The state of studio comedies of recent years has been aggressively dicey, all the way to point that its almost put into stone that trouble is coming for you from the get-go. And Superintelligence only further cements that grim future; delivering a rather lifeless, gasping comedy that centers on an average human being tasked with convincing a sentient AI program not to wipe out humanity. Luckily, for all of us, the film Superintelligence isn’t entered as evidence as to why our continued existence is justified.
Melissa McCarthy stars as Carol Peters, a used-to-be big shot at Yahoo before she decided there was more to life than making money; now she spends her time tending to recuse dogs and lecturing her old friend Dennis (an overqualified Brian Tyree Henry) into finding her a new job, even though Dennis works in the tech business and the only thing we know about Carol is that she wanted out of the tech business. And even for that matter, it’s also extremely hard to believe that Carol was ever in the tech business. She uses a landline and generally seems baffled by even the simplest piece of technology. It feels like they were trying to paint her as out-of-touch, but overshot it and ended up just making her a luddite. But it’s early on that the aforementioned character contradictions continue, as Carol interviews for an executive job for a dating site called “Badunkadunk.com” (jokes!). It’s never a good sign when the lead character of a comedy is contradictory mess by the end of the opening credits, but Superintelligence stops the bleeding by just not developing Carol any further after that.
Instead, Steve Mallory’s script decides to make Carol “the most average person in the world,” a combination of words that prompts a sentient superintelligence to perk up and become obsessed with her. This rogue AI — never given a name or much of anything else — has decided that it will study the most representative human alive for three days and then decide whether or not her species is worth preserving. From there, the superintelligence follows Carol home and starts talking to her, the most basic woman on Earth, in the voice of her favorite celebrity: James Corden. If that’s meant to be a backhanded compliment, the movie doesn’t seem to be aware of it. And if that’s meant to be funny, the movie should probably have set that up beforehand, because that it just how very basic how humor works. Oh, and before you ask: Yes, the film builds to a “Carpool Karaoke” joke, and no, there isn’t any logical explanation for how the AI eventually hijacks Corden’s image in addition to his voice so it can torment Carol on TV screens and the jumbotron at a Mariners game.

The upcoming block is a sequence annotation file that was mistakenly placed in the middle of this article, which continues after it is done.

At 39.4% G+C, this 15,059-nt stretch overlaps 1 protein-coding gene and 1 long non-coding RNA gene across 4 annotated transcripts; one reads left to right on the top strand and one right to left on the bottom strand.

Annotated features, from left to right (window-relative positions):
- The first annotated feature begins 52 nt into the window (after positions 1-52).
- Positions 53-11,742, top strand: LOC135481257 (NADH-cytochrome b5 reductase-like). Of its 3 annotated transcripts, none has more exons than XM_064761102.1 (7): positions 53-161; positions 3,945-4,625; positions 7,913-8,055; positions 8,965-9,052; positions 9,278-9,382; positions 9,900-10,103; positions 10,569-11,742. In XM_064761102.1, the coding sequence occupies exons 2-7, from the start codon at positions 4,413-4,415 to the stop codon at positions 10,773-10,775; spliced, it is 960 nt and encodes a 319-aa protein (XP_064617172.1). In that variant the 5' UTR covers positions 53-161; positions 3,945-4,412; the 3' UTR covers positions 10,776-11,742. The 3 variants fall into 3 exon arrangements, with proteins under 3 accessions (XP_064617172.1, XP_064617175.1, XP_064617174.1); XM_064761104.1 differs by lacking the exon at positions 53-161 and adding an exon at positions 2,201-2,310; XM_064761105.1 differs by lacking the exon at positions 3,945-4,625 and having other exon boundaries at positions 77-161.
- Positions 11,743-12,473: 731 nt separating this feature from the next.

And that’s what most of this movie is: The superintelligence exerting chaotic control on Carol’s world as she freaks out and it takes notes. Sometimes it opts for anarchy, such as the bit where it causes a car crash outside her apartment to prove its power. Other times, this AI offers wish fulfillment, as it reroutes millions to Carol’s bank account and buys her a Tesla. If only the AI produced any range of laughs, as McCarthy has reunited with her husband, director Ben Falcone, for yet another dud in their shared filmography. The superintelligence eventually becomes intrigued by the way that Carol pines for her easygoing ex (Bobby Cannavale) and schemes to get them back together despite the fact that they have the romantic chemistry of a garden rake and a computer monitor. Hijinx ensues from there, and — in a refreshing pushback against convention — the superintelligence doesn’t remain a secret. Instead, the government gets wind of the threat, and President Jean Smart takes to her Washington D.C. war room. Henry’s Dennis is also there for some reason, and, as we’re reminded ad nauseum, he has mighty big crush on the president. There’s something genuinely painful about watching two actors this talented beat the same tired bit into the ground for so long, but Falcone seems convinced that the ninth time might be the charm.
Even though Falcone radiates a gentle kindness on-screen, as his bit part here as government agent alongside Sam Richardson provides some of the film’s least restrictive moments, it seems that he’s slowly steering his wife into following into the steps of Adam Sandler, forcing her to break her career into two distinct categories: Streaming-service fodder that allows her to work with her friends, and more challenging work like Can You Ever Forgive Me?. And that’s her prerogative — everyone’s gotta make a living. But there’s something a bit odd about she and Falcone using the content-indifferent streaming pipeline to ship off a comedy about the dark side of digital convenience and the distancing effect of screens that have come between us. Superintelligence doesn’t satirize the problem, it is the problem. The only way to outsmart the system is to watch something else. Feeling as of its made not by even a committee but more an algorithm, Superintelligence falls so continually and aggressively flat that it feels as if its titular AI has more life.
Superintelligence is available to stream on HBO Max
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